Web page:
I sprained my ankle a while ago, why does it still hurt?
Chronic lateral ankle pain is prolonged pain affecting the outside of the ankle that persists well after an injury occurs. An ankle sprain or twist is the most common injury affecting the ankle. When the injury is not treated correctly, patients can develop chronic lateral ankle pain as a direct result of poor healing of an ankle injury.
Chronic lateral ankle pain often affects athletes or patients who are highly active. Many times, a patient will sustain an injury and continue to play their sport without allowing the ankle to heal properly. This creates lots of problems for that patient in the future as far as chronic pain. The scar tissue from the sprain can develop further and become painful due to lack of immobilization.
Signs and symptoms include:
- Ankle instability
- Difficulty walking on uneven ground or in high heels
- Pain, sometimes intense, on the outer side of the ankle
- Repeated ankle sprains
Although ankle sprains are the most common cause of chronic lateral ankle pain, other causes may include:
- A fracture in one of the bones that make up the ankle joint
- Arthritis of the ankle joint. This would develop gradually over an extended period of time and cause the ankle joint to become inflamed and irritated
- Inflammation of the joint lining
- Injury to the nerves that pass through the ankle. In this case, the nerves become stretched, torn, injured by a direct blow, or pinched under pressure
- Scar tissue in the ankle after a sprain. The scar tissue takes up space in the joint, putting pressure on the ligaments
- Torn or inflamed tendon
- Infection of the ankle joint. Bacterial infections in the ankle are exceptionally rare, but could occur more commonly among patients with AIDS or diabetes. This can occur when bacteria enter the ankle through puncture wounds or openings in the skin such as abrasions or ulcerations. Patients with AIDS have weakened immune systems that can’t fight off the bacteria.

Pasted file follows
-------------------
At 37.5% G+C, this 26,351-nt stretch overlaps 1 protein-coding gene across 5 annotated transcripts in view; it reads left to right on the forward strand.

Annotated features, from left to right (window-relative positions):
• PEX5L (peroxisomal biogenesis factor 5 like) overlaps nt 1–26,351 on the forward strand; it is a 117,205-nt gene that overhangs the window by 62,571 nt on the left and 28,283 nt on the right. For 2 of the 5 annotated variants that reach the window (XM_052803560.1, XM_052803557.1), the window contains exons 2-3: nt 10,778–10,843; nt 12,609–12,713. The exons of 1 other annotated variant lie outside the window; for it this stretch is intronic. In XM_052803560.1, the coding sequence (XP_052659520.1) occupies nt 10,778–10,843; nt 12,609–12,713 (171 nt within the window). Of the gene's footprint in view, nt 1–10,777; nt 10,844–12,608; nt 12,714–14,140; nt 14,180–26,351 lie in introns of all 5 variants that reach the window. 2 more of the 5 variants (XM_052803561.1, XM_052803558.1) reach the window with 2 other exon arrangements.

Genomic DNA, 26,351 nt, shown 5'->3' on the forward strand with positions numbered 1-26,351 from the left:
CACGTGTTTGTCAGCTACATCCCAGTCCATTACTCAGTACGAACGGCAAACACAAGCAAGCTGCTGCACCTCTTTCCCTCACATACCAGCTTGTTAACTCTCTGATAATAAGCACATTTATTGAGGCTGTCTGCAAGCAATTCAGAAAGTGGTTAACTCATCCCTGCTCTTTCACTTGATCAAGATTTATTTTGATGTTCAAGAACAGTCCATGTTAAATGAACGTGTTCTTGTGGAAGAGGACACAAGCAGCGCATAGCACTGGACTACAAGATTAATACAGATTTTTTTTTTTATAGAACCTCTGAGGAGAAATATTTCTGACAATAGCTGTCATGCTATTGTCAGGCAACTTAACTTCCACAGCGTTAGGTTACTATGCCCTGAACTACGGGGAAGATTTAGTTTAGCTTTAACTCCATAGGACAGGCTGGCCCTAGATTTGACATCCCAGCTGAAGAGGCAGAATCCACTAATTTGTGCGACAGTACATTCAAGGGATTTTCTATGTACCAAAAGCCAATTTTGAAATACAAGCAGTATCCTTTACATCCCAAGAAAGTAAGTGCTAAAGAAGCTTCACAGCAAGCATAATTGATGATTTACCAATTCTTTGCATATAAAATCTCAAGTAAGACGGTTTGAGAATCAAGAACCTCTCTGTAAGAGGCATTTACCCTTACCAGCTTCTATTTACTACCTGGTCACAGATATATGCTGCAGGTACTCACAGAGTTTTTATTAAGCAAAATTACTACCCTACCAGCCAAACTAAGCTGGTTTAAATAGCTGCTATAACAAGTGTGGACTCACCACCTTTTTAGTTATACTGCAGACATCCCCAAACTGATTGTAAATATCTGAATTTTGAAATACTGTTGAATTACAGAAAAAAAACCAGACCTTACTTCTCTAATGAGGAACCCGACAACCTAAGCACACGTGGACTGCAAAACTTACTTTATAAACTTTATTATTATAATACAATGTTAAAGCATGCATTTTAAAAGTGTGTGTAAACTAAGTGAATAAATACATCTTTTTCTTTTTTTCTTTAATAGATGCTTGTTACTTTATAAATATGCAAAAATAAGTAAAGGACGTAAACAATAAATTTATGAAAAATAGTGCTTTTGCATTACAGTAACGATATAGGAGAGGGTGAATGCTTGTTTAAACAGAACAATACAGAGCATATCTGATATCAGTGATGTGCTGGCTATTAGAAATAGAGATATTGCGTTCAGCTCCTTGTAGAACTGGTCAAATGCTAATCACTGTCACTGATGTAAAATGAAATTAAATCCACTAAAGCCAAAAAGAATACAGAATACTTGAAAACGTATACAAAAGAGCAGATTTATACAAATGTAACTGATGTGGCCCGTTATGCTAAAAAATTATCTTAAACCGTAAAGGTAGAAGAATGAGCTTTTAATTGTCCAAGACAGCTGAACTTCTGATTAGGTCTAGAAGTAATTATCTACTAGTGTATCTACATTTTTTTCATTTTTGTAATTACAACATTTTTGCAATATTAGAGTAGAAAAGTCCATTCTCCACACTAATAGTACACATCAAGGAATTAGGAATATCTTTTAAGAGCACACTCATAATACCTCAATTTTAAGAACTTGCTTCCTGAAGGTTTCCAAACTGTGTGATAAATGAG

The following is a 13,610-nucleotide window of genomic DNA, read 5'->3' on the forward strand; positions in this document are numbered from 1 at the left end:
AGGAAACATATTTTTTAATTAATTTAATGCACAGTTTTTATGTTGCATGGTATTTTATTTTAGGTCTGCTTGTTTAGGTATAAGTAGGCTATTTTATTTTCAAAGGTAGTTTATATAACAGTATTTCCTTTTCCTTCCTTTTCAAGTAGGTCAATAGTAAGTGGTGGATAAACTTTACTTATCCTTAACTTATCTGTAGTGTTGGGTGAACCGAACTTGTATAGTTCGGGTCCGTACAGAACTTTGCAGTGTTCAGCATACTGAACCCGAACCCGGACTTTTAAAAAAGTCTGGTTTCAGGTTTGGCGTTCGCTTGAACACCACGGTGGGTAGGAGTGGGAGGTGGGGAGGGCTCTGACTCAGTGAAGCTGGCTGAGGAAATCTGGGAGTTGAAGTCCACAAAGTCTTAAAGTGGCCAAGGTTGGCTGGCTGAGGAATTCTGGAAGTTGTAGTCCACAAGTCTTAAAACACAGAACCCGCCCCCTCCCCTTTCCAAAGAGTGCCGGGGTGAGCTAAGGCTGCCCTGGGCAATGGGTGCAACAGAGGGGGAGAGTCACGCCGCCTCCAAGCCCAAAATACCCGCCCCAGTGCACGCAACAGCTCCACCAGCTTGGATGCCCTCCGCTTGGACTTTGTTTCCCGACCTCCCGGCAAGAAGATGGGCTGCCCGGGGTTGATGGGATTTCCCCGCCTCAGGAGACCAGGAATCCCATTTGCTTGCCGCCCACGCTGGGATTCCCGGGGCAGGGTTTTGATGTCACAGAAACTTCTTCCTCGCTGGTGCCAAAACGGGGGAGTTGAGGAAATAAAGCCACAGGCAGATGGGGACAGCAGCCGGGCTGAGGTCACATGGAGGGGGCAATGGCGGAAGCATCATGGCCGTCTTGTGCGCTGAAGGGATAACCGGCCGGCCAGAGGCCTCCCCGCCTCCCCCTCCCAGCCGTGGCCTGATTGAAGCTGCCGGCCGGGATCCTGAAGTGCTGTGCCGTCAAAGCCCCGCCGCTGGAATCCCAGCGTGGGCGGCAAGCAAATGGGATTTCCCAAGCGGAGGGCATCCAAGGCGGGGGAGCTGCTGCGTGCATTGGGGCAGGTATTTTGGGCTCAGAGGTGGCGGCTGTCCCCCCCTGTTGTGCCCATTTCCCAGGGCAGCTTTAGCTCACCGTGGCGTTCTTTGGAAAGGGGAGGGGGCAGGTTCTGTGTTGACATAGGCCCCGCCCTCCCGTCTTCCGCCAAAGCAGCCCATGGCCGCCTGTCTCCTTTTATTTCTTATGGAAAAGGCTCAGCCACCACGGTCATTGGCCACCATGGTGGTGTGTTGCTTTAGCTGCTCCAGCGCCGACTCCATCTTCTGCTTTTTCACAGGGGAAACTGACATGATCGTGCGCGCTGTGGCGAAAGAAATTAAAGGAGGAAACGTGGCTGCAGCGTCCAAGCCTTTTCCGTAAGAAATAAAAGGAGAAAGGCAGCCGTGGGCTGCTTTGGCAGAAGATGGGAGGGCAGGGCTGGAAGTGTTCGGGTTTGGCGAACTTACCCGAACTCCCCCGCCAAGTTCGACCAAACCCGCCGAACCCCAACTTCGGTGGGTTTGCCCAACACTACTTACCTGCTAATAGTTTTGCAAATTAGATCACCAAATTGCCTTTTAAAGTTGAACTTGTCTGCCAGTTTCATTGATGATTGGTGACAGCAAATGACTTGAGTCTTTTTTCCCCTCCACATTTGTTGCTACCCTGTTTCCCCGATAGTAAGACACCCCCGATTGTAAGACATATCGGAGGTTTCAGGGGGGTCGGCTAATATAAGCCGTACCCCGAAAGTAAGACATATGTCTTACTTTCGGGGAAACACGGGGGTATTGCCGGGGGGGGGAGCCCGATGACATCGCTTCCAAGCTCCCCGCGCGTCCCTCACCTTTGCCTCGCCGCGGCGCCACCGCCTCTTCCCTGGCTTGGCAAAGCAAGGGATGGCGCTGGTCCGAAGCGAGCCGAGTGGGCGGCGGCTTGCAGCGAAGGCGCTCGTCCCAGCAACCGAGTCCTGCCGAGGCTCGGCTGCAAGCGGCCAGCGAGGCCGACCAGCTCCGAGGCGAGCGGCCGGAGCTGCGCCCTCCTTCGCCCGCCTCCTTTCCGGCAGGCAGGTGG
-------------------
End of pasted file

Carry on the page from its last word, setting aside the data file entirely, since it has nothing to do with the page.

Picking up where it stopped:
Treatments for chronic lateral ankle pain include:
- Over the counter or prescription anti-inflammatory medications to reduce swelling. Note: Please consult your physician before taking any medications.
- Physical therapy. This includes strengthening exercises in order to focus on gaining strength and stability while restoring the patient’s range of motion in the ankles. This can involve tilt board exercise or exercises where patients stand on one foot.
- Ankle braces or other supports.
- Steroid medication.
- Immobilization to allow the bone to heal (in cases of fractures).
To insure that you do not suffer from chronic lateral ankle pain, treat an ankle sprain or injury correctly the first time. If you sustain an injury to your ankle or foot, do not hesitate to contact Dr. Danciger’s office to set up an appointment and get the care, treatment, and diagnosis you need. Chronic lateral ankle pain can persist for long periods of time if untreated; with proper care this does not need to be the case.